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What Impulse Buyers Actually Buy

I'll let you in on a little secret today. Actually, it's a big secret and I know I'm going to have the usual angry suspects. Sorry in advance!

Players tend to focus on their gear (set armor) and carefully buy, plan for, etc their main pieces. I know that I've fallen for this as well, so I got to believe it's somewhat common. The economic influences are the most telling though.

When looking at trinkets, toughness items have the unusual economic properties of low buy order price and high sell order price. It's a flipper's playground, and has been since the game's release. But WHY?! Don't worry, no cliffhanger awaits you with this post. I'll tell you exactly why.

Actually, I already told you. Players carefully pick and buy their armor, but they leave their rings, amulets, and accessories as last minute, impulsive purchases. If you buy an entire set of say, Berserker armor, then you don't have a lot of survivability. The only way to get that survivability is to grab toughness or similar properties on trinkets.

This process happens throughout the entire game, and like most markets, I would advise playing anything below level 80 because of the heavy competition at the top of the economy.

People make even more impulsive buys when leveling, so that's an easy area to target for newer flippers.

If you see a toughness ring that's worth 2 silver and has buy orders for 1 silver, you should put 25 buy orders down. That's how I play the impulsive toughness market, and I end up with nearly every item sold every single day.

Hope you're all having a fabulous holiday,



  1. Anonymous said...:

    Interesting, have been trying it out and it seems to work most of the times, however, I do end up with some of the rings et cetera unsold. This is probably due to the time of the day I have listed them. Which leads me to my question: Can you explain the peaks/anti(?)-peaks (mean the opposite of those peaks but can't come up with the word) During daily and weekly cycles. I just don't see the pattern as I would think that when there are more people online, not only the demand but also the supply should go up; resulting in the same market as when less people are online. Could you explain this? (or point to a post where you've already explained this, I searched but couldn't find one.)

    Also, do American/European servers share the same trading post? just wondering.

    I hope you will answer my question, thank you very much for this blog. The markets you give are nice, but the fact that you almost always give an explanation of WHY that market exists is even better because it allows me to come up with markets of my own which greatly improved my capital. I'm currently sitting at around 75g in liquid money and another 30g or so in long term investments.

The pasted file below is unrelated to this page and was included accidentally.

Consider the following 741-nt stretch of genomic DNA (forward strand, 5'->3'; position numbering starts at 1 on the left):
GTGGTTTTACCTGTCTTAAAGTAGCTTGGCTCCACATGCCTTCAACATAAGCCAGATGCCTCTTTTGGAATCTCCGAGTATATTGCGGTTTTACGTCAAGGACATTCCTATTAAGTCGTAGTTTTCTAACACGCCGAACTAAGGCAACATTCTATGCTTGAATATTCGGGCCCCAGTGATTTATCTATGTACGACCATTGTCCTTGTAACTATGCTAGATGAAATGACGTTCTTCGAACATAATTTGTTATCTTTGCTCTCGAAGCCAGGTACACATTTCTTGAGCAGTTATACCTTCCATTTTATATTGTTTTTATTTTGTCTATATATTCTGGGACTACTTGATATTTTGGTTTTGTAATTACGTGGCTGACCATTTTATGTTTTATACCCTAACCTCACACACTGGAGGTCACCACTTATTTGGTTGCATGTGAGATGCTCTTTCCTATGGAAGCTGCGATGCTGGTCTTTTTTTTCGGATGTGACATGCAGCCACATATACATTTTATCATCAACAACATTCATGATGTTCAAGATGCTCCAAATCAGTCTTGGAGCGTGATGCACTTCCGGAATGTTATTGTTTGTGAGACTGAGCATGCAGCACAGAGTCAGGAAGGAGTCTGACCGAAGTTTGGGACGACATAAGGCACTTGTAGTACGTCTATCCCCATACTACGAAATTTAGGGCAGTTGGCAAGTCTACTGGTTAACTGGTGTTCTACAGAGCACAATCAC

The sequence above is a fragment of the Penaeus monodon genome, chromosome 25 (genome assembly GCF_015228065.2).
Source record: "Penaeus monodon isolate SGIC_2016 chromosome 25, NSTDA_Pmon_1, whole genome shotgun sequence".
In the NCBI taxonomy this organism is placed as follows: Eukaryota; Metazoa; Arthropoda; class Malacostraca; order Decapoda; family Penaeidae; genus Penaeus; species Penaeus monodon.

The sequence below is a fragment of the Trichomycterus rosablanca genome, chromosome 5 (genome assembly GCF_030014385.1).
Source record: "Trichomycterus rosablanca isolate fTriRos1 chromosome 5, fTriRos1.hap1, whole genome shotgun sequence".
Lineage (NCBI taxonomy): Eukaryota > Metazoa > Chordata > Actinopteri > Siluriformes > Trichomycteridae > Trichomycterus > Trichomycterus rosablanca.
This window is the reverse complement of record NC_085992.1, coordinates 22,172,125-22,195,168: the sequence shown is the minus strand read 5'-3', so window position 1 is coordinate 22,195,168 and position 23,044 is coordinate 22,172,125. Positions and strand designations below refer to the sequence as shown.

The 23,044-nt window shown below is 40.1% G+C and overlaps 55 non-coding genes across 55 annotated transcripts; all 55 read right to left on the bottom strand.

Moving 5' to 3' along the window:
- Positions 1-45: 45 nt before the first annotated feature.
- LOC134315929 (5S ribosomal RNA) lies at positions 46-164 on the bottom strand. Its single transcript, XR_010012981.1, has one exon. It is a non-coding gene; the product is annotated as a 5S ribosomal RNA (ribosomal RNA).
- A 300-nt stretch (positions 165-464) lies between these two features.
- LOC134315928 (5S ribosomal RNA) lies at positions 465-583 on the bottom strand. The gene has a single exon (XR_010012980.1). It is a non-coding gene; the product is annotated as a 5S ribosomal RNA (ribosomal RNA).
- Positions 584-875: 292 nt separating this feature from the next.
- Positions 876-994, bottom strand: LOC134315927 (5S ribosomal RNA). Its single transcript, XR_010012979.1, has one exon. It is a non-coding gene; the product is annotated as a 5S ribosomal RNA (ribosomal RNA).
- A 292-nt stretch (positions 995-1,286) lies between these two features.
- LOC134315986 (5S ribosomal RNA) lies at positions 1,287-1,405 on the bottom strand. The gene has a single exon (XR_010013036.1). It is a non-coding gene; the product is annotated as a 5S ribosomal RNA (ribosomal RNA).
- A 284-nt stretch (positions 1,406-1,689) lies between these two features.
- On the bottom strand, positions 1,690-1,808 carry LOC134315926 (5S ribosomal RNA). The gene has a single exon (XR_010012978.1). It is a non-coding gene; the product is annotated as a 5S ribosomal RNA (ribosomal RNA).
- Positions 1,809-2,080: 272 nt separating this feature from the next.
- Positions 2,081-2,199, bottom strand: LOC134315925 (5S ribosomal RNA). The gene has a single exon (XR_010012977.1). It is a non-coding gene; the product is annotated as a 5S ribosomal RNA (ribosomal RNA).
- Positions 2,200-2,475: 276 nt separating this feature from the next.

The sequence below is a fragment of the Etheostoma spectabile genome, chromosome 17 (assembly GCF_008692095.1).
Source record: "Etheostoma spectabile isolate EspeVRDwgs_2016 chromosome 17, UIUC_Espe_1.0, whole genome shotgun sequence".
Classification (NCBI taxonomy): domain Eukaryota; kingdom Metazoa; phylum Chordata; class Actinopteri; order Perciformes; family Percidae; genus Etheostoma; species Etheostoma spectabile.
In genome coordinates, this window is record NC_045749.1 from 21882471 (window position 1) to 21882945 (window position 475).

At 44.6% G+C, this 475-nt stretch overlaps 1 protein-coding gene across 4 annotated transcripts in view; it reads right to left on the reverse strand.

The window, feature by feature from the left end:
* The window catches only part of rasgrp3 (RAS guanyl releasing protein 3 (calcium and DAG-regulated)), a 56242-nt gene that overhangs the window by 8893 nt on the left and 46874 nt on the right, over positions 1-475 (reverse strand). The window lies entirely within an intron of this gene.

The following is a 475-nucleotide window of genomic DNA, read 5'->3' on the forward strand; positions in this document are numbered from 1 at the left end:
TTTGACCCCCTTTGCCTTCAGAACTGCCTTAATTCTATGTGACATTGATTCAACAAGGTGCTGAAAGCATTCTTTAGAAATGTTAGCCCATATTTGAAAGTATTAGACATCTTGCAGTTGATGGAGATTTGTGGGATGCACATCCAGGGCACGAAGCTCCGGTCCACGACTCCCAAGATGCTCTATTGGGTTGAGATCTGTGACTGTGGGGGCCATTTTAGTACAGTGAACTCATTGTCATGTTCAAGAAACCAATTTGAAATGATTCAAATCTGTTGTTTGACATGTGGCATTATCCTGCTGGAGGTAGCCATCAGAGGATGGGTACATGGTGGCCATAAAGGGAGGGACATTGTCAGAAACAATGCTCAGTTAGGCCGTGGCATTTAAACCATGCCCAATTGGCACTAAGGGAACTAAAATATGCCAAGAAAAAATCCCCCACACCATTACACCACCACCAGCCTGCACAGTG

1. Saloon12yrd said...:

    To the OP: Yes all GW2 players share a single trading post, meaning all Europe and US servers are competing on the same market.

    My personal explanation for the various peaks throughout a daily and a weekly cycle is this:

    1) People sell their stuff before they log out but they don't generally buy. This results in a shift towards better supply.

    So whenever Europe logs off (around midnight UTC) supply goes up. The same will happen early morning UTC since thats when US goes to sleep.

    2) People get ideas for new gear / new projects / ... while offline. So they tend to buy more when they log in. Result: A shift toward higher demand.

    3) More people play on the weekend than mid-week. This is in essence a repetition of explanations 1 and 2 on a larger timescale... demand is higher Friday evenings / Saturday mornings since weekend players log in. Vice versa suppy goes up Sunday evening when the same players leave for the week.

    Of course this explanation is very rough and it doesn't explain everything. That said, it works as a rough guide to get a feel for when to buy / sell.

    The phenomena I described are much more obvious in other games where a single server has its own economy and hence, the economy is limited to a handful of neighbouring timezones. For GW2 you have to take all timezones into account and when people log in / out relative to your own timezone.

    Sitting in UTC+1 myself, I generally see lower prices in my morning (6-7 am) than at around 11pm. My take on this: US is already selling, and most of Europe Asia isn't awake yet.

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